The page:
Masculinity, femininity, individualism, and Blackness are just a few of the personal inner ideals that many in the Black community deal with on a daily basis. What does it mean for a black man to be masculine? How is toxic masculinity the one venom that seems to strike even the most open-minded people? Is there any way we as a community can change the hive mind that plagues us? Last night, episode four of Boomerang attempted to tackle a few of these questions and even dipped its toes into a pool of Barbershop Talk along the way.
Bryson’s been working his way through every eligible woman in the town like he’s Prince Charming trying Cinderella’s shoe on every girl. It makes him feel better about his breakup with Simone. But soon enough, after a rebound hookup with Simone, the other women start to lose their appeal. No one compares to Simone and his third head can definitely tell the difference. So he decides to take his mind off the entire situation by going to the barbershop. Where he gets the kind of advice he’s been needing but not wanting to ask for. On the other side of things, Ari gets a wake-up call after spending time with one of the guys he’s currently sleeping with. While he claims that he’s open to any and all things sexual wise, Ari’s quick to dismiss anything that he deems non-masculine. He won’t bottom, he barely gives head and he only wants to kiss when he needs some kind of comfort. He’s two steps away from being on the same side of nonsense that many heterosexual males live in. Whether he likes it or not.
It’s no secret that Ari is my favorite character in Boomerang. I appreciate the kind of representation he gives for black LGBT people. It’s not often we get to see a bisexual black man be himself so freely. And I’m not sure we’ve ever gotten to see one that is allowed to grapple with the fact he can be problematic too. There’s a disconnect when it comes to LGBT people and the controversial views they can hold. In a sense, LGBT people can find themselves placed on a pedestal for simply not being straight. When this happens the less than stellar things they say or do are swept under the rug and hidden with boosts of their sexuality being visible. It’s almost blasphemous to criticize someone who identifies as LGBT, but on the flip side of that when someone who is LGBT is being criticized the first insult usually thrown at them has something to do with their sexuality. It’s a double-edged sword that must be walked on and it must be acknowledged.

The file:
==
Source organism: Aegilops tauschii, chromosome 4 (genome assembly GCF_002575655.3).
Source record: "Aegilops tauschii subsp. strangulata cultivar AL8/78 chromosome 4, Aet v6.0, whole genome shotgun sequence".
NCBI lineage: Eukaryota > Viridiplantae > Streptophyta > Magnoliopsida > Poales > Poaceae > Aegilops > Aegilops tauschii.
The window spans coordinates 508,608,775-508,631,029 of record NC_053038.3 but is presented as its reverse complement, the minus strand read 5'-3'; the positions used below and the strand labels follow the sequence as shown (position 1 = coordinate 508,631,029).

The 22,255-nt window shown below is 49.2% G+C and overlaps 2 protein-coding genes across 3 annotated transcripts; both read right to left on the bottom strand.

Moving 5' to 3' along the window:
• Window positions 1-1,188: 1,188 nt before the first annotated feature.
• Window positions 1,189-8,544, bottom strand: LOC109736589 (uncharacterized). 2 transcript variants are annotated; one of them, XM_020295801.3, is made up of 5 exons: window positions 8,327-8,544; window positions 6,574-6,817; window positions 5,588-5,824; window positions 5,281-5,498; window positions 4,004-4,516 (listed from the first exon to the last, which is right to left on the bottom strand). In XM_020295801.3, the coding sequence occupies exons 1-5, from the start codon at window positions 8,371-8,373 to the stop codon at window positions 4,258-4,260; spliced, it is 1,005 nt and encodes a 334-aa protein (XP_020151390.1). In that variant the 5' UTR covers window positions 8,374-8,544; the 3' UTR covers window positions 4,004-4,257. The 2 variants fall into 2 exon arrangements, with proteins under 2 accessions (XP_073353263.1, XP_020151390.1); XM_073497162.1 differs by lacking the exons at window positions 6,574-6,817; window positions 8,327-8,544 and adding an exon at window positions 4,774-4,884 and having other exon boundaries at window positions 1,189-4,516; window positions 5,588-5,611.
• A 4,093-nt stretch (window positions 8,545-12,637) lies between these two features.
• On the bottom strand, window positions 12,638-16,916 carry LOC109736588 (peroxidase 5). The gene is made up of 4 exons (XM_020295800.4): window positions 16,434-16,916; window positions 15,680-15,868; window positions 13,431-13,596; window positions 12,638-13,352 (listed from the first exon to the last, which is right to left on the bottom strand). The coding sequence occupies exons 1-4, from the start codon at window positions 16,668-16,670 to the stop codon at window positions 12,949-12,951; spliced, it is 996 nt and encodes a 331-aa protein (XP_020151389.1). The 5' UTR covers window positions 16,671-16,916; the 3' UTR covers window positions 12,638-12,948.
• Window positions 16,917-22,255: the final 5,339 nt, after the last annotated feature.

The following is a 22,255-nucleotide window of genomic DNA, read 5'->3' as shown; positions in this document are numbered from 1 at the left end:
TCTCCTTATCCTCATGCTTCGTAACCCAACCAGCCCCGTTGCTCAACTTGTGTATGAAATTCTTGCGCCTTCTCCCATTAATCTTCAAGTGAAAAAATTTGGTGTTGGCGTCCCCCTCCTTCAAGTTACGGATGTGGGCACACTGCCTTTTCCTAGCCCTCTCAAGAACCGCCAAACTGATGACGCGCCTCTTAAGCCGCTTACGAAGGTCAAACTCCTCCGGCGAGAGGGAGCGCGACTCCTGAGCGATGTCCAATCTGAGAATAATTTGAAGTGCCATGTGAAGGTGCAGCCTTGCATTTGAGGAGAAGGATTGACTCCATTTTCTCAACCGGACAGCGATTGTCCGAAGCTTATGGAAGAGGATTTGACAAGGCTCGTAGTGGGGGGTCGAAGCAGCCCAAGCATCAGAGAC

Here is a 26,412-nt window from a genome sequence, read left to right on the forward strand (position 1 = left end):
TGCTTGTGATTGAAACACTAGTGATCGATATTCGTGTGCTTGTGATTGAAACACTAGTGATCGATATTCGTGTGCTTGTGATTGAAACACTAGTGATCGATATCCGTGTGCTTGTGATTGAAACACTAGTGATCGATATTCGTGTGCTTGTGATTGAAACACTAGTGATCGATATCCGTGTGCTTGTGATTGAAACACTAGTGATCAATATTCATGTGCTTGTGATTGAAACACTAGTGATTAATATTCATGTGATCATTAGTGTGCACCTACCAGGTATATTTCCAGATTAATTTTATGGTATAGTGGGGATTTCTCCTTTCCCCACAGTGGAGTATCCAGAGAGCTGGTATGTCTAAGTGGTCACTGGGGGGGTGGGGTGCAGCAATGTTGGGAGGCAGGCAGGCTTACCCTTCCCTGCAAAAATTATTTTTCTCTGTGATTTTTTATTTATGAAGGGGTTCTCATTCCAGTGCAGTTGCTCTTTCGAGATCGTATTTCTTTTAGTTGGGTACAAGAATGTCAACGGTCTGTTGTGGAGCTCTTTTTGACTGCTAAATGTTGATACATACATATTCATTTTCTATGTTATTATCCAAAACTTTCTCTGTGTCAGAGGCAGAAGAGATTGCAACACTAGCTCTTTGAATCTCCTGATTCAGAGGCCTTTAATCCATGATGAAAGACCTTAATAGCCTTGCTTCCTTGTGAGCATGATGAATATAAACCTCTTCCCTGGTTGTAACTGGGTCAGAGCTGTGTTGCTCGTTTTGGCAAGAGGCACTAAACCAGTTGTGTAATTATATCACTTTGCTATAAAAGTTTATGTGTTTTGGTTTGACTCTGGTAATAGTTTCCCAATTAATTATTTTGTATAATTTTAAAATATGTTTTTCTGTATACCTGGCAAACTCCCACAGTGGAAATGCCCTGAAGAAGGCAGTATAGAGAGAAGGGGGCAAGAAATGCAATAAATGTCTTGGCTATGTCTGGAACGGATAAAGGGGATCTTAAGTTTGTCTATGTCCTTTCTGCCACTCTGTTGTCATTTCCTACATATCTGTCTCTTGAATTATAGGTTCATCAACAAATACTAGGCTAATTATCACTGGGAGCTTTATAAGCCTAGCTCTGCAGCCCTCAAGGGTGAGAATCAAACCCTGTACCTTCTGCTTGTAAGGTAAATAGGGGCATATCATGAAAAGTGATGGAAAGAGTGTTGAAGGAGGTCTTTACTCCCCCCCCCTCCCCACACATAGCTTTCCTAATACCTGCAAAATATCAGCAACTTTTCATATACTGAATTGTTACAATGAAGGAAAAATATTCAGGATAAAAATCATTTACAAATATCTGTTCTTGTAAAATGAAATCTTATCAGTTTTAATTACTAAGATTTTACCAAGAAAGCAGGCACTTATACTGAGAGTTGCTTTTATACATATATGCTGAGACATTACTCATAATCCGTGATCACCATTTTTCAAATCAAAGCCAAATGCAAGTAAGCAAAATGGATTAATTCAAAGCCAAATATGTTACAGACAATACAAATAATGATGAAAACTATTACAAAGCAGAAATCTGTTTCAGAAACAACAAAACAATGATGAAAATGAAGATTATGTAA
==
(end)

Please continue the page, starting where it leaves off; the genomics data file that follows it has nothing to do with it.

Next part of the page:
In thirty minutes Boomerang managed to touch on the subject of toxic masculinity and sexuality in a way that Black television doesn’t broach regularly. It’s well known that Ari is a fan fave, and even though the episode tonight shone a different light on him, he still ends the episode on a good note. Perhaps the new friend he made at the end is going to help him deal with some of the things he finds uncomfortable and unable to be curious about. I’m excited to find out. I’m even slightly hopeful that Bryson will get his act together after hearing from older men (which is what he needed) that he should fix things with Simone. The possibilities are endless.
Boomerang airs Wednesday on BET
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